Travel to any wine region in the world, and you’ll find at least one vineyard growing Chardonnay. It’s a wine that can be simple or regal, aged for many years or consumed immediately. So how did Chardonnay become so popular, and why does it sometimes get a bad rap?
HISTORY AND WINEMAKING
Chardonnay was born in the Burgundy region of France, where it is known as White Burgundy, and it was there that the wine gained great acclaim for its elegance. Soon after Chardonnay’s rise in popularity, winemakers in Champagne began to grow the grape as well, using it as the dominant ingredient for their sparkling wines.
While grown in the same country, the Chardonnay grapes took on a very different characteristic in Champagne than they had in Burgundy. Winemakers began to realize that the grape had a unique knack for truly embodying terroir, the region and area where the wine is grown. No two places that grow Chardonnay produce the exact same wine, yet every region finds it is relatively easy to grow. This discovery is what helped the grape quickly spread across the world.
While Chardonnay can produce quality fruit in a variety of terroirs, soils and climates, the best expression for Chardonnay grapes comes from soils with high concentrations of chalk, clay and limestone. All three of those soil types dominate the best terroir of Burgundy. Most of the time, Chardonnay grapes are used to produce 100% Chardonnay wines. However, as the grape is versatile, it is used as a blending grape from time to time as well.
So if Chardonnay is so versatile, then what has caused the wine to get a bad rap in recent years? One word: oak. In addition to winemakers discovering how adaptive the grape was to different regions of the world, they also found that it was incredibly responsive to being aged in oak. A little oak on a Chardonnay is a very good thing — it creates the luscious mouthfeel we expect in a Burgundian Chardonnay, and gives us just a kiss of vanilla. The problem is, if the wine gets too much oak, bad things can happen. Thankfully, the practice of over-oaking Chardonnay has pretty much stopped worldwide, with most winemakers who now want their Chardonnay to spend a little time in oak reverting back to the heritage of the French Burgundian winemakers.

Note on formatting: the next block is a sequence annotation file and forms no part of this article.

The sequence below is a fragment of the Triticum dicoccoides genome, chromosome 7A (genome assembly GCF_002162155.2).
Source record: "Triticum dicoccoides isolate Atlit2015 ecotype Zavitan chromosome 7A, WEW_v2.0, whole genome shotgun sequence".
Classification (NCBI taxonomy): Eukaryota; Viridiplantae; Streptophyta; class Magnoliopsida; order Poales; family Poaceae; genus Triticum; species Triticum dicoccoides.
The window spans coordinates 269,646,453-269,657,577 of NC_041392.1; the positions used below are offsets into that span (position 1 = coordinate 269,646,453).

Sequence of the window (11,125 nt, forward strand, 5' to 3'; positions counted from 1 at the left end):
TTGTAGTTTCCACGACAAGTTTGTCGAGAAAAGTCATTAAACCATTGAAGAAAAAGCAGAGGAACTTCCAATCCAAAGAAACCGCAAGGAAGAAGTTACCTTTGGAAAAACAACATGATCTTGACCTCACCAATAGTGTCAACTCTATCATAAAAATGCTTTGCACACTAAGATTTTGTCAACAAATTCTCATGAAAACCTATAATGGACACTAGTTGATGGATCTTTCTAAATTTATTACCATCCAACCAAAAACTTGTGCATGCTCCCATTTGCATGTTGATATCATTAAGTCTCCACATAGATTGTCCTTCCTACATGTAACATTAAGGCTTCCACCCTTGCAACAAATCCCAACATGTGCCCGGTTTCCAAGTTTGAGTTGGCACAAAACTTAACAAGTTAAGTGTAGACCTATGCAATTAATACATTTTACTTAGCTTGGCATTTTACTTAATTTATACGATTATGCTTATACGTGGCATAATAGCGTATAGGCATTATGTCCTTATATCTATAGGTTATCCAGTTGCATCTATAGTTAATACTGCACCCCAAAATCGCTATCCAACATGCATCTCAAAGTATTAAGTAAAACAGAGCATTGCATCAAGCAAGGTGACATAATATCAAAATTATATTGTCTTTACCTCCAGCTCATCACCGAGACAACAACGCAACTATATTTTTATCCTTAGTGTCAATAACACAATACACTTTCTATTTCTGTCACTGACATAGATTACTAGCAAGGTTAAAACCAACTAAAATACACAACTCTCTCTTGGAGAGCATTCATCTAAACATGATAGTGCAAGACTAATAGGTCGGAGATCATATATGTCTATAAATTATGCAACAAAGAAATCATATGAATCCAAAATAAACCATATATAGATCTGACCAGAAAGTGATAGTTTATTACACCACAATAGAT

FLAVORS AND PAIRINGS
Since Chardonnay is so easily cultivated it presents a wide range of choices for the winemaker. This allows for countless styles of wine produced from Chardonnay ranging from flavors of green apples, pears, smoke, citrus, rocky and mineral driven, steely or tropical honeyed fruit in nature. The range of wine styles for Chardonnay comes first and foremost from the terroir the grape is planted in. But it’s more complicated than that. The type of vessel used for vinification and aging plays a major role in the development of the character and style of Chardonnay. For example, rich, buttery styles comes from grapes aged and fermented in French oak barrels. Chardonnay with vanilla notes were aged in a large percentage of new, French oak barrels. Stony, more steely, crisp styles of wine usually come from grapes that were aged and vinified in stainless steel.
Chardonnay is an easy wine for wine and food pairings. Because Chardonnnay comes in a wide variety of styles, with different textures, levels of sweetness and acidity, there is an equally diverse array of wine and food pairings that work with Chardonnay. All types of seafood from shell fish, to grilled fish is the perfect place to start. Chardonnay can be perfectly paired with a myriad of raw seafood dishes. Seafood simply cooked, braised or buttered, sushi, sashimi are all great with Chardonnay. The richness of Chardonnay copes well with lobster, crab and other fatty fishes. Chicken, veal, pork are all good pairings with Chardonnay. Due to the natural acidity in Chardonnay, it makes a perfect pairing with a wide variety of hard and soft, or even creamy cheeses as well.
OUR TOP PICKS
Oro Bello Chadonnay Best Value!
Deep golden color, bursts from the glass with vibrancy and poise, rich and creamy on the palate, lively finish with detailed focus, bang for the buck it is hard to beat.
2013 LaPitchoune ‘Pratt Vineyard’ Chardonnay WSI Exclusive!
Rich flavors of baked apple, lemon curd tartlet and roasted hazelnuts coalesce on a lingering finish, marked with mineral tension.